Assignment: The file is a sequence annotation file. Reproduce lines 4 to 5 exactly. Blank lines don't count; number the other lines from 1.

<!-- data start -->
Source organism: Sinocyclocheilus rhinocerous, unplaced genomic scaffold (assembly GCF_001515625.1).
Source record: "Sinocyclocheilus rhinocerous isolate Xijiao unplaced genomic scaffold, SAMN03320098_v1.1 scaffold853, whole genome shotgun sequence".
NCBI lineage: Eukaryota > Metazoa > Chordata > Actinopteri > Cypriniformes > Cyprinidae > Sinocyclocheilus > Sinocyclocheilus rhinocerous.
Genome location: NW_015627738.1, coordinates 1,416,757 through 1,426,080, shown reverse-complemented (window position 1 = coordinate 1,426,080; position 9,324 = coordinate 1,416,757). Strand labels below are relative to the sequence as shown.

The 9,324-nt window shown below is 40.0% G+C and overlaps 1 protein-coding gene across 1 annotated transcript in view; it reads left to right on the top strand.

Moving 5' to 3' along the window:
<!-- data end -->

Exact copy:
Genome location: NW_015627738.1, coordinates 1,416,757 through 1,426,080, shown reverse-complemented (window position 1 = coordinate 1,426,080; position 9,324 = coordinate 1,416,757). Strand labels below are relative to the sequence as shown.

The 9,324-nt window shown below is 40.0% G+C and overlaps 1 protein-coding gene across 1 annotated transcript in view; it reads left to right on the top strand.